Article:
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Henry T. Helmbold started in the drug business in 1846. In 1863 he moved to New York City from Philadelphia, and opened a drugstore which he named the Crystal Palace Pharmacy at 594 Broadway. He had 2¢ and 4¢ private die stamps engraved in early 1864, and in the spring of 1868, he requested new stamps, in the same design, with values of 3¢ and 6¢.

Helmbold Stamp

In January 1871, Helmbold requested new stamps with denominations of 3¢ and 6¢, accompanied by a sketch of the requested design. Joseph Carpenter wrote to Helmbold on January 25, 1871, stating that he had received the application for new stamps, but questioning the wording of the sketch which stated “Examine carefully that this stamp is not perforated or torn at sides.” As the new stamp was to be perforated, Joseph Carpenter cautioned that the wording “not perforated or torn” could confuse consumers. On January 28, 1871, Joseph Carpenter wrote that he would prepare a model and submit it in a few days (presumably to the Commissioner of Internal Revenue). On August 2, 1871, Joseph Carpenter wrote to Helmbold stating that he had not been able to work upon Helmbold’s new stamp due to the government’s order to produce a new series of revenue stamps (the 1871 documentary and proprietary issues), and to inquire whether, given the passage of time, Helmbold still wanted the new stamps. Helmbold’s answer was apparently negative, as no stamps were produced from the essay. The Helmbold essay has an unfinished appearance, consistent with work being abandoned before completion. The essay does not have any engraved shading as would be expected upon security paper.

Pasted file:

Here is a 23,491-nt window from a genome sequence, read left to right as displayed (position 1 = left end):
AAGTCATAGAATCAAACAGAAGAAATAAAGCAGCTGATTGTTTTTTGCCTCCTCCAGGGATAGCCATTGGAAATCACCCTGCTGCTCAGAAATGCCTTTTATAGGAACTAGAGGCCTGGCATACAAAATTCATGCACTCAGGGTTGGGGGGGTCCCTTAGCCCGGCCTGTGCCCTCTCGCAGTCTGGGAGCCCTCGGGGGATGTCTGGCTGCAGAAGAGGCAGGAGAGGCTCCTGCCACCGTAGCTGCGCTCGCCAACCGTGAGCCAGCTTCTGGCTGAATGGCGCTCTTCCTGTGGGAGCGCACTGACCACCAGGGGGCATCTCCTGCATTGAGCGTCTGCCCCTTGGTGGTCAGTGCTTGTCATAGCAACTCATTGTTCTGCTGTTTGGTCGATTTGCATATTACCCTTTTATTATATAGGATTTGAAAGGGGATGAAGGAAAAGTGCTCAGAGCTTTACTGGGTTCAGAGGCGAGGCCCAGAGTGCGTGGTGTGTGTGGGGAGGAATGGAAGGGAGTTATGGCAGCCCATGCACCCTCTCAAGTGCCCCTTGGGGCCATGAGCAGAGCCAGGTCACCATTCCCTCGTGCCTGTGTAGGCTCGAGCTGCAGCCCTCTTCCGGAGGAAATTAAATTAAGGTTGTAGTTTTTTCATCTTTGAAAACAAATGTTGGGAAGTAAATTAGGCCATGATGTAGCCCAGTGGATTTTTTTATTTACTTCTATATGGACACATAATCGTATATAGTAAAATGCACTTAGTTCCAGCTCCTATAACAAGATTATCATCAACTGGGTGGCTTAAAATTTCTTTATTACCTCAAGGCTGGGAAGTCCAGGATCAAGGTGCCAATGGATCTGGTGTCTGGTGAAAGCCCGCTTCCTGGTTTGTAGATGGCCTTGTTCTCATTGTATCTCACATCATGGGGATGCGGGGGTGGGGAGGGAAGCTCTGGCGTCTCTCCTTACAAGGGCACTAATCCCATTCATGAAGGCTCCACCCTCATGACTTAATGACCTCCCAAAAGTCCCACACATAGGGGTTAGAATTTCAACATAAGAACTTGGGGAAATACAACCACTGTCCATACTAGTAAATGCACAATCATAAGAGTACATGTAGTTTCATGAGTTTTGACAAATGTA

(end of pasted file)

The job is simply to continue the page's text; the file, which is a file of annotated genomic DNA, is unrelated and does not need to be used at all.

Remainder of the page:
Helmbold Essay